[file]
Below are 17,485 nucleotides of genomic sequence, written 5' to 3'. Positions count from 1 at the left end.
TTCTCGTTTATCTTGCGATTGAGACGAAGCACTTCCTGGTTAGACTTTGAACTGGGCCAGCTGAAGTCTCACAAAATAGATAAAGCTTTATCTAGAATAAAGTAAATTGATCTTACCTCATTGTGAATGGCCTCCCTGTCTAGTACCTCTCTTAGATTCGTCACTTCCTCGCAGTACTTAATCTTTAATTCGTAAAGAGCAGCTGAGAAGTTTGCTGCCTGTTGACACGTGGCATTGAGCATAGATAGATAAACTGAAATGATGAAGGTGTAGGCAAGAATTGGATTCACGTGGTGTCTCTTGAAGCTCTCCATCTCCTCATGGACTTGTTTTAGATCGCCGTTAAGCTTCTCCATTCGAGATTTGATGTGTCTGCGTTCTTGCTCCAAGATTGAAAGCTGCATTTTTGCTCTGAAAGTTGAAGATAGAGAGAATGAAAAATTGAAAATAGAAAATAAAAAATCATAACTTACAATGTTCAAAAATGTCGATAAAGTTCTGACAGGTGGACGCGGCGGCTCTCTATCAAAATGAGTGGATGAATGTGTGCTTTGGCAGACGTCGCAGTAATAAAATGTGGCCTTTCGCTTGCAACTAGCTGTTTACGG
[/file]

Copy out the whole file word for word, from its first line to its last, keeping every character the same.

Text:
Below are 17,485 nucleotides of genomic sequence, written 5' to 3'. Positions count from 1 at the left end.
TTCTCGTTTATCTTGCGATTGAGACGAAGCACTTCCTGGTTAGACTTTGAACTGGGCCAGCTGAAGTCTCACAAAATAGATAAAGCTTTATCTAGAATAAAGTAAATTGATCTTACCTCATTGTGAATGGCCTCCCTGTCTAGTACCTCTCTTAGATTCGTCACTTCCTCGCAGTACTTAATCTTTAATTCGTAAAGAGCAGCTGAGAAGTTTGCTGCCTGTTGACACGTGGCATTGAGCATAGATAGATAAACTGAAATGATGAAGGTGTAGGCAAGAATTGGATTCACGTGGTGTCTCTTGAAGCTCTCCATCTCCTCATGGACTTGTTTTAGATCGCCGTTAAGCTTCTCCATTCGAGATTTGATGTGTCTGCGTTCTTGCTCCAAGATTGAAAGCTGCATTTTTGCTCTGAAAGTTGAAGATAGAGAGAATGAAAAATTGAAAATAGAAAATAAAAAATCATAACTTACAATGTTCAAAAATGTCGATAAAGTTCTGACAGGTGGACGCGGCGGCTCTCTATCAAAATGAGTGGATGAATGTGTGCTTTGGCAGACGTCGCAGTAATAAAATGTGGCCTTTCGCTTGCAACTAGCTGTTTACGG